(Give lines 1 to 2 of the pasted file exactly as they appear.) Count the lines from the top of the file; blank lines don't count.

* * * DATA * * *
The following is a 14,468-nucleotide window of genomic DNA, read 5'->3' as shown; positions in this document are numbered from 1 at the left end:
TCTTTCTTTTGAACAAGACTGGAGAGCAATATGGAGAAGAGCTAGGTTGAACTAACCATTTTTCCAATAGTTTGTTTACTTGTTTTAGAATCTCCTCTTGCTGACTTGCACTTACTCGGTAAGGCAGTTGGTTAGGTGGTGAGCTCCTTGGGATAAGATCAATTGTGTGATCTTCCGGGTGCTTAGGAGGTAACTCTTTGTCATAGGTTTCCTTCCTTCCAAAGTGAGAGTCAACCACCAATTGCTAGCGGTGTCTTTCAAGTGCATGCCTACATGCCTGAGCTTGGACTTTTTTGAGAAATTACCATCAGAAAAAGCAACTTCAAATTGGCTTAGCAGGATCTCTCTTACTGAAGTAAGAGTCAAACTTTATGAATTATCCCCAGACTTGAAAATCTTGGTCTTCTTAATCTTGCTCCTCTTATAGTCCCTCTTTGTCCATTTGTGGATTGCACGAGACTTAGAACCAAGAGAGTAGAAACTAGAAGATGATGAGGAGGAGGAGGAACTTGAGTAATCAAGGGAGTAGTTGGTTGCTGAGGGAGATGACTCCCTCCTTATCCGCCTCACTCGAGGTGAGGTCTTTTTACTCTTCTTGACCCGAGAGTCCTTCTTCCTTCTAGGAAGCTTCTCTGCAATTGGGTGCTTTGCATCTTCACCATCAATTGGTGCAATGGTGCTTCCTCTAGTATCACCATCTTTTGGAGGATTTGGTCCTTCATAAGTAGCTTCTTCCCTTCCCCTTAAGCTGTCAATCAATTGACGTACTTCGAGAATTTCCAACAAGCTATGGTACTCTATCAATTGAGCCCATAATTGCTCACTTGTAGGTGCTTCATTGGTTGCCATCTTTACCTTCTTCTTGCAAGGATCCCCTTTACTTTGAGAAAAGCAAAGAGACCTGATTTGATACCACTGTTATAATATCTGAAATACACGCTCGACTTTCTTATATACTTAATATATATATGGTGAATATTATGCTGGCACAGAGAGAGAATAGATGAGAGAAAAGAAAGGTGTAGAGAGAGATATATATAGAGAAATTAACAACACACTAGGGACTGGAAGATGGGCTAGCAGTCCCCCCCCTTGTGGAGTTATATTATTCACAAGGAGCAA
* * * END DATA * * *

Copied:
The following is a 14,468-nucleotide window of genomic DNA, read 5'->3' as shown; positions in this document are numbered from 1 at the left end:
TCTTTCTTTTGAACAAGACTGGAGAGCAATATGGAGAAGAGCTAGGTTGAACTAACCATTTTTCCAATAGTTTGTTTACTTGTTTTAGAATCTCCTCTTGCTGACTTGCACTTACTCGGTAAGGCAGTTGGTTAGGTGGTGAGCTCCTTGGGATAAGATCAATTGTGTGATCTTCCGGGTGCTTAGGAGGTAACTCTTTGTCATAGGTTTCCTTCCTTCCAAAGTGAGAGTCAACCACCAATTGCTAGCGGTGTCTTTCAAGTGCATGCCTACATGCCTGAGCTTGGACTTTTTTGAGAAATTACCATCAGAAAAAGCAACTTCAAATTGGCTTAGCAGGATCTCTCTTACTGAAGTAAGAGTCAAACTTTATGAATTATCCCCAGACTTGAAAATCTTGGTCTTCTTAATCTTGCTCCTCTTATAGTCCCTCTTTGTCCATTTGTGGATTGCACGAGACTTAGAACCAAGAGAGTAGAAACTAGAAGATGATGAGGAGGAGGAGGAACTTGAGTAATCAAGGGAGTAGTTGGTTGCTGAGGGAGATGACTCCCTCCTTATCCGCCTCACTCGAGGTGAGGTCTTTTTACTCTTCTTGACCCGAGAGTCCTTCTTCCTTCTAGGAAGCTTCTCTGCAATTGGGTGCTTTGCATCTTCACCATCAATTGGTGCAATGGTGCTTCCTCTAGTATCACCATCTTTTGGAGGATTTGGTCCTTCATAAGTAGCTTCTTCCCTTCCCCTTAAGCTGTCAATCAATTGACGTACTTCGAGAATTTCCAACAAGCTATGGTACTCTATCAATTGAGCCCATAATTGCTCACTTGTAGGTGCTTCATTGGTTGCCATCTTTACCTTCTTCTTGCAAGGATCCCCTTTACTTTGAGAAAAGCAAAGAGACCTGATTTGATACCACTGTTATAATATCTGAAATACACGCTCGACTTTCTTATATACTTAATATATATATGGTGAATATTATGCTGGCACAGAGAGAGAATAGATGAGAGAAAAGAAAGGTGTAGAGAGAGATATATATAGAGAAATTAACAACACACTAGGGACTGGAAGATGGGCTAGCAGTCCCCCCCCTTGTGGAGTTATATTATTCACAAGGAGCAA